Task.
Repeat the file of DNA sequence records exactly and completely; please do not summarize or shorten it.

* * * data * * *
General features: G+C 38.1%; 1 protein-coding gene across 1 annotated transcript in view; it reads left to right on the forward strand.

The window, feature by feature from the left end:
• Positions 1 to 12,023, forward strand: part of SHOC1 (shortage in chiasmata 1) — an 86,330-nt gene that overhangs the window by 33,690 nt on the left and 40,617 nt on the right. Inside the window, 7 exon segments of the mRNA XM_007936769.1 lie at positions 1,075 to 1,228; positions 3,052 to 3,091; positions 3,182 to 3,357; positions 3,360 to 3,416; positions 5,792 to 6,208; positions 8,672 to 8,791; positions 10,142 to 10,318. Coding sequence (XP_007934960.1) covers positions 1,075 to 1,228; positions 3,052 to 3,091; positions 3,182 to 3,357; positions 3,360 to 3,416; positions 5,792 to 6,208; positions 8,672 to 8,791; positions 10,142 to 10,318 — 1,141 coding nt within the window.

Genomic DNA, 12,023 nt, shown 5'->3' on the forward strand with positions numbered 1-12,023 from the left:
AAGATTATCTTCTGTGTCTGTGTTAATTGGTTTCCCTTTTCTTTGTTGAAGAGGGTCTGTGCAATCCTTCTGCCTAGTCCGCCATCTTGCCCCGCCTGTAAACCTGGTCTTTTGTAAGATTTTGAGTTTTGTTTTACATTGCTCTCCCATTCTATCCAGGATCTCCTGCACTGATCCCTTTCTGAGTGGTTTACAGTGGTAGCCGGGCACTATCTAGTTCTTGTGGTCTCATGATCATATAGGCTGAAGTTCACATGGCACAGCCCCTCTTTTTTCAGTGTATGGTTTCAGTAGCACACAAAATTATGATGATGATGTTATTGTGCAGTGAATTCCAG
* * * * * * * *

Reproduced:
General features: G+C 38.1%; 1 protein-coding gene across 1 annotated transcript in view; it reads left to right on the forward strand.

The window, feature by feature from the left end:
• Positions 1 to 12,023, forward strand: part of SHOC1 (shortage in chiasmata 1) — an 86,330-nt gene that overhangs the window by 33,690 nt on the left and 40,617 nt on the right. Inside the window, 7 exon segments of the mRNA XM_007936769.1 lie at positions 1,075 to 1,228; positions 3,052 to 3,091; positions 3,182 to 3,357; positions 3,360 to 3,416; positions 5,792 to 6,208; positions 8,672 to 8,791; positions 10,142 to 10,318. Coding sequence (XP_007934960.1) covers positions 1,075 to 1,228; positions 3,052 to 3,091; positions 3,182 to 3,357; positions 3,360 to 3,416; positions 5,792 to 6,208; positions 8,672 to 8,791; positions 10,142 to 10,318 — 1,141 coding nt within the window.

Genomic DNA, 12,023 nt, shown 5'->3' on the forward strand with positions numbered 1-12,023 from the left:
AAGATTATCTTCTGTGTCTGTGTTAATTGGTTTCCCTTTTCTTTGTTGAAGAGGGTCTGTGCAATCCTTCTGCCTAGTCCGCCATCTTGCCCCGCCTGTAAACCTGGTCTTTTGTAAGATTTTGAGTTTTGTTTTACATTGCTCTCCCATTCTATCCAGGATCTCCTGCACTGATCCCTTTCTGAGTGGTTTACAGTGGTAGCCGGGCACTATCTAGTTCTTGTGGTCTCATGATCATATAGGCTGAAGTTCACATGGCACAGCCCCTCTTTTTTCAGTGTATGGTTTCAGTAGCACACAAAATTATGATGATGATGTTATTGTGCAGTGAATTCCAG